Califf avoided answering the question directly, stating only that “the matter is pending before the Supreme Court.” He added, “I will say that we are concerned about the potential impact of this case, as reflected in the extensive briefs filed by the Department of Justice on our behalf.  The considerations are extensive.”
Sen. Patty Collins (D-WA) told the panel that “the determination of whether drugs are safe and effective needs to be left to the experts at FDA, not politicians and certainly not judges, we got a reminder of that this week.”
Yet not everyone was in FDA’s corner. The agency’s approval of the drug did come under attack from Sen. Cindy Hyde-Smith (R-MS) who told Califf that she supports the Texas court’s ruling, adding that mifepristone should not have been approved to begin with since it posed safety risks to women, particularly for those with ectopic pregnancies.
Califf responded that “we are confident that the law is on our side. We have appealed to the lower court decision to the Supreme Court.” He added that “FDA a does intend to comply with any court orders.”
Califf addresses recent actions on opioids
Califf was also asked by Henrich to discuss how the agency plans to tackle the opioid crisis, noting that two-thirds of overdose deaths involve opioids.
Califf said the agency has taken several actions to address the crisis: one is requiring drug companies provide pharmacies with mail-back envelopes so patients can mail back unused opioids. FDA recently mandated new safety labeling updates to warn of the risk of opioid-induced hyperalgesia with immediate-release and extended-released/long-acting opioids.  (RELATED: FDA to require mail-back envelopes for unused opioids, Regulatory Focus 3 April 2023; FDA to require new safety warnings for opioids, Regulatory Focus 17 April 2023)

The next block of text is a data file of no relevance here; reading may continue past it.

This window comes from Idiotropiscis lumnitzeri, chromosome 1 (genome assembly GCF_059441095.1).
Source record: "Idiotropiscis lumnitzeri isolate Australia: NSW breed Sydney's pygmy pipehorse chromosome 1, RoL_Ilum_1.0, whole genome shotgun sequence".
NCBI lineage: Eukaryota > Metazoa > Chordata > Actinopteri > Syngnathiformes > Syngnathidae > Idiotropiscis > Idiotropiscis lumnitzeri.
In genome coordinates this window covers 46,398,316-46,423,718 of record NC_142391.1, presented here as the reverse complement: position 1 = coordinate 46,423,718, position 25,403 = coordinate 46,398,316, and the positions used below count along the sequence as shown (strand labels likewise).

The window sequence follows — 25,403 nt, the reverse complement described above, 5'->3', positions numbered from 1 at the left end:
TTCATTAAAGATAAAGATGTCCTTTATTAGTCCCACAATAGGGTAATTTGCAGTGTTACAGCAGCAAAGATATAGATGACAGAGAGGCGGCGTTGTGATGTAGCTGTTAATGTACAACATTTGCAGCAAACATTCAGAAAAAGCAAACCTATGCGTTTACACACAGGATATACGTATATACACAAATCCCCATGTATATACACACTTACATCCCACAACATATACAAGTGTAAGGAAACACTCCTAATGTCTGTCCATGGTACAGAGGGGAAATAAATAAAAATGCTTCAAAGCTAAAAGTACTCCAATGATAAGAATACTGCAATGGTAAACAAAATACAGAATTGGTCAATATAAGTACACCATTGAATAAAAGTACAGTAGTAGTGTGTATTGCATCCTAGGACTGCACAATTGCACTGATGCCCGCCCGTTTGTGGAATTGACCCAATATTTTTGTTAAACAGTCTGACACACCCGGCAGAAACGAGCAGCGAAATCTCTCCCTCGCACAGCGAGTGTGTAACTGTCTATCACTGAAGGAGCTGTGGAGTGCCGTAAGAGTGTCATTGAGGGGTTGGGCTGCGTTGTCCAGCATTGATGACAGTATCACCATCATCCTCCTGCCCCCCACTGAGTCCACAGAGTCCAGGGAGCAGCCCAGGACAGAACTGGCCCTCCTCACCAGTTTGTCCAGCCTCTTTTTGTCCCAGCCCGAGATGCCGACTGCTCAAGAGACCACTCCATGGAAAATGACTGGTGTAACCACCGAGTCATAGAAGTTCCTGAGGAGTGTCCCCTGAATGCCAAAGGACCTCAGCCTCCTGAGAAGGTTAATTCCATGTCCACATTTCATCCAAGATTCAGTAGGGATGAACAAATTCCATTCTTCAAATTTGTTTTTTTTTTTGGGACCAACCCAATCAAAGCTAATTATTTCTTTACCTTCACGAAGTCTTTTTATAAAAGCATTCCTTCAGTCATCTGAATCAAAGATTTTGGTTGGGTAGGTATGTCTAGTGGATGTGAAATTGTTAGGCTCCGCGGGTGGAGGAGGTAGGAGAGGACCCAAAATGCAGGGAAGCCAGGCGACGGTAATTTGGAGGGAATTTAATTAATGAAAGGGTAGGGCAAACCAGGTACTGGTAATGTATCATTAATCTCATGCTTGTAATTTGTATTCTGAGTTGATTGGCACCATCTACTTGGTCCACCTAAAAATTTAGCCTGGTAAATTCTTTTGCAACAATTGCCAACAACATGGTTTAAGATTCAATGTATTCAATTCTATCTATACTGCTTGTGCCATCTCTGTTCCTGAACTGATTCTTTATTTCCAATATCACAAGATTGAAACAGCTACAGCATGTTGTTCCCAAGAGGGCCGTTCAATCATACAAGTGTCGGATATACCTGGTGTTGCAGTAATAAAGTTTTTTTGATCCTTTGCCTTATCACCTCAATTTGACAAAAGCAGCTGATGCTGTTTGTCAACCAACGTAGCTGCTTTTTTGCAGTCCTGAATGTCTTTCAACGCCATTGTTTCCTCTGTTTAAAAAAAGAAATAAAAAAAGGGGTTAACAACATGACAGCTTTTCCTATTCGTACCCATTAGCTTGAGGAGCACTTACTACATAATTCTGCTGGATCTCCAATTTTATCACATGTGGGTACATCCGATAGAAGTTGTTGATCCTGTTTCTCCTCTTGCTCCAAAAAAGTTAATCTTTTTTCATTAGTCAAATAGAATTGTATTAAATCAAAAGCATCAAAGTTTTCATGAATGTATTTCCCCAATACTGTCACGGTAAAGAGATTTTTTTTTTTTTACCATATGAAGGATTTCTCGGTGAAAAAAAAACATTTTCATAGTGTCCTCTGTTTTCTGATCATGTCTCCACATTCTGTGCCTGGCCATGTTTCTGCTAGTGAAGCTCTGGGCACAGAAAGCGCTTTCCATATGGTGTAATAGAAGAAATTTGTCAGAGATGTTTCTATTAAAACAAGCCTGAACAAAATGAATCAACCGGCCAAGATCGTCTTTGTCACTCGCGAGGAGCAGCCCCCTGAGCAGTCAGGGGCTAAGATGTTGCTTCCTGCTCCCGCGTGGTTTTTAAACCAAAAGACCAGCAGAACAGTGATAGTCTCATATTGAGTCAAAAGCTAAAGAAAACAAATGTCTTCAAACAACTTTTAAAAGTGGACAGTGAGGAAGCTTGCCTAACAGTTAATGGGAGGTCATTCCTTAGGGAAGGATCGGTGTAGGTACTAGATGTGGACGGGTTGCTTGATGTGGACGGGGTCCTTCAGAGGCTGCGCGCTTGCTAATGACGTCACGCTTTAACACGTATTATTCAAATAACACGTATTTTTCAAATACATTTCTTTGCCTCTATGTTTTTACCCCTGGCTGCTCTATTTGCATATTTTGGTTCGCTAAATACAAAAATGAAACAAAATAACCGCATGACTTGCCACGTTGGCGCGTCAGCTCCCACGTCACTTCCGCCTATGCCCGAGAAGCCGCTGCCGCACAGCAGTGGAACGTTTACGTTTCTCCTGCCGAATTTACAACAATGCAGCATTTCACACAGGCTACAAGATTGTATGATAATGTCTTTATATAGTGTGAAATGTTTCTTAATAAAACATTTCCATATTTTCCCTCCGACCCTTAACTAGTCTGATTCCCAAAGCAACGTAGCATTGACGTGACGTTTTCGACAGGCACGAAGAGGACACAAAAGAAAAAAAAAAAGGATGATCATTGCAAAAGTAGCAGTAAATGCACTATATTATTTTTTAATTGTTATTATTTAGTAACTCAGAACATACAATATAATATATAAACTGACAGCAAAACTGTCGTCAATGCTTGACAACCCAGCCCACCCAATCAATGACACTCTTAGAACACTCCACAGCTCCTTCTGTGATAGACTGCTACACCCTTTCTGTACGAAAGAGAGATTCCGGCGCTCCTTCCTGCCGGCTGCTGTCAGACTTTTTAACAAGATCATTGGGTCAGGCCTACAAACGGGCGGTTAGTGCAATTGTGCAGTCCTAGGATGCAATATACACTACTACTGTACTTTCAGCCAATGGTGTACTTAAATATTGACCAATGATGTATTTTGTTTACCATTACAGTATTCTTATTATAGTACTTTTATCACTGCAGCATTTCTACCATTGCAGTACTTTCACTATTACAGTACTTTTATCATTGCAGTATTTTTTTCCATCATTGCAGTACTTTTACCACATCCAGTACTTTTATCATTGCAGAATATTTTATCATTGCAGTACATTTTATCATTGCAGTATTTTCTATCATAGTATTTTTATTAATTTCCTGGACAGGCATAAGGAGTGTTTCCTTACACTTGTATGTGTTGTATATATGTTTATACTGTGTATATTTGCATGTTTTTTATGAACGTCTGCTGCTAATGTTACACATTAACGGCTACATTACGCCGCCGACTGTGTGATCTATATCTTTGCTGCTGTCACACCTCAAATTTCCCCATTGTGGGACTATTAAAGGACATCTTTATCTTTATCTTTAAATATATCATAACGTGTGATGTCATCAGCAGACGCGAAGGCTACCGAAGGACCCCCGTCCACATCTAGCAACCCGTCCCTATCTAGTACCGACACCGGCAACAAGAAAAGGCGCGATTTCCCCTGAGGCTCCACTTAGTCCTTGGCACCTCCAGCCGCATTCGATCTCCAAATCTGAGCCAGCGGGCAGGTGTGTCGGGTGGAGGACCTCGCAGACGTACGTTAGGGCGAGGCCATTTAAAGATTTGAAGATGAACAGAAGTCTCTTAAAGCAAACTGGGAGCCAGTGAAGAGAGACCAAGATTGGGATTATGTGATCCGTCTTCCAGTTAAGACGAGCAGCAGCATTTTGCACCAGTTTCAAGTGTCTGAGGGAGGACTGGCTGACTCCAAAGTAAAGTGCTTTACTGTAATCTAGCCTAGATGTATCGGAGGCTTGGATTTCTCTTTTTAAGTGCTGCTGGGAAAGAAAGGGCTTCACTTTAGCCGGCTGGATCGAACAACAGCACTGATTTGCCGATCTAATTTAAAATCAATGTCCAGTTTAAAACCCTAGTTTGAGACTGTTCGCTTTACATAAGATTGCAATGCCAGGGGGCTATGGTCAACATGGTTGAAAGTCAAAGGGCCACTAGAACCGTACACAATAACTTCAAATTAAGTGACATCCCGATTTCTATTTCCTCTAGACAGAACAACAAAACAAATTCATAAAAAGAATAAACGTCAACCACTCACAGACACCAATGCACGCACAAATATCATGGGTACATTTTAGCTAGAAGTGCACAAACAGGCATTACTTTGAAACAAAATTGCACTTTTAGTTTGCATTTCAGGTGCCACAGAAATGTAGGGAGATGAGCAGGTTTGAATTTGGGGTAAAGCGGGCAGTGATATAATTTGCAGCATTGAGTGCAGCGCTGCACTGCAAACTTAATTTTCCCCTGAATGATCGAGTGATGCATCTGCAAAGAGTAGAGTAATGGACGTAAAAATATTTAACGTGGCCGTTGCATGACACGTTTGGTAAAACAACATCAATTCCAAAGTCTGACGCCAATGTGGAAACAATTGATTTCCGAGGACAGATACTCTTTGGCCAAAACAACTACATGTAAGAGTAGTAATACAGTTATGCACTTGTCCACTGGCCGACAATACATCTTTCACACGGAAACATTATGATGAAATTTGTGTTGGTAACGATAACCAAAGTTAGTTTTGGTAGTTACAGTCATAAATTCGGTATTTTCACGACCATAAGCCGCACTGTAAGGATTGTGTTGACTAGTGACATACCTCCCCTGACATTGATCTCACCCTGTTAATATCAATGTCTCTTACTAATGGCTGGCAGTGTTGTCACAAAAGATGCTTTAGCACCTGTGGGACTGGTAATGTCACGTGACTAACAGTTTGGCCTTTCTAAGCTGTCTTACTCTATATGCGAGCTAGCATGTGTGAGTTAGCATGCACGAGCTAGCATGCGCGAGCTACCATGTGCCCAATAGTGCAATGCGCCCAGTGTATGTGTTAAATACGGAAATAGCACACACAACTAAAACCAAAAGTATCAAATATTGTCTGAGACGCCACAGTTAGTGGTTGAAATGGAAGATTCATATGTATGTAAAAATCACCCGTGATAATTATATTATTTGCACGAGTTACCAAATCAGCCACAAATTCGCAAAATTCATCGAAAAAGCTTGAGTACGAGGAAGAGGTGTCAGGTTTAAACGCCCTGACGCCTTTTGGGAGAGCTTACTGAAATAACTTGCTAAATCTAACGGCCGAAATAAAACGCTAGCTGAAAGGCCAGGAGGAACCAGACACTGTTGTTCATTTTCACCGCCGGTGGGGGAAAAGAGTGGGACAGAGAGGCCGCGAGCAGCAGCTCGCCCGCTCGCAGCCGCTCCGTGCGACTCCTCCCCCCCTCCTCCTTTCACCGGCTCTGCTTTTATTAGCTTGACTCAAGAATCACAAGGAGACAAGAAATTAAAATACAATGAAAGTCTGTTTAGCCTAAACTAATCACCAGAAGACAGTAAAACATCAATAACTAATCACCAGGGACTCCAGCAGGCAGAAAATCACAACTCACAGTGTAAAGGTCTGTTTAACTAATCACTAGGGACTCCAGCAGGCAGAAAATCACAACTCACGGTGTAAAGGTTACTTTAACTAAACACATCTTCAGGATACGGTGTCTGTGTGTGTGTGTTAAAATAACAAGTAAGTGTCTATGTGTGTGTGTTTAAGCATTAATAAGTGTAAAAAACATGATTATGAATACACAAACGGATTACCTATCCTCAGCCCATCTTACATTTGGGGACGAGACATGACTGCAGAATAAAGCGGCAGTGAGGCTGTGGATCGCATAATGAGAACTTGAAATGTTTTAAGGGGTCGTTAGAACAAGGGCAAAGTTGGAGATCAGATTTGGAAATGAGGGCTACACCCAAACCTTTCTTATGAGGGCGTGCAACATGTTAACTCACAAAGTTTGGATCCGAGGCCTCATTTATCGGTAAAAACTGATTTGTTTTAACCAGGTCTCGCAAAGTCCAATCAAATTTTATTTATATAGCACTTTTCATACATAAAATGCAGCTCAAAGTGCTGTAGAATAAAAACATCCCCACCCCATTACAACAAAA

He further noted that the Anesthetic and Analgesic Drug Products Advisory Committee (AADPAC) was meeting the same day to address the design of clinical trials for opioids.
Yet Califf said that to tackle the problem more directly, FDA should be given the statutory authority to approve only those opioids that can demonstrate “safety superiority” to those currently on the market.
“Right now, by law we do not have the authority to make that decision. It would really help us if we had that authority,” he said.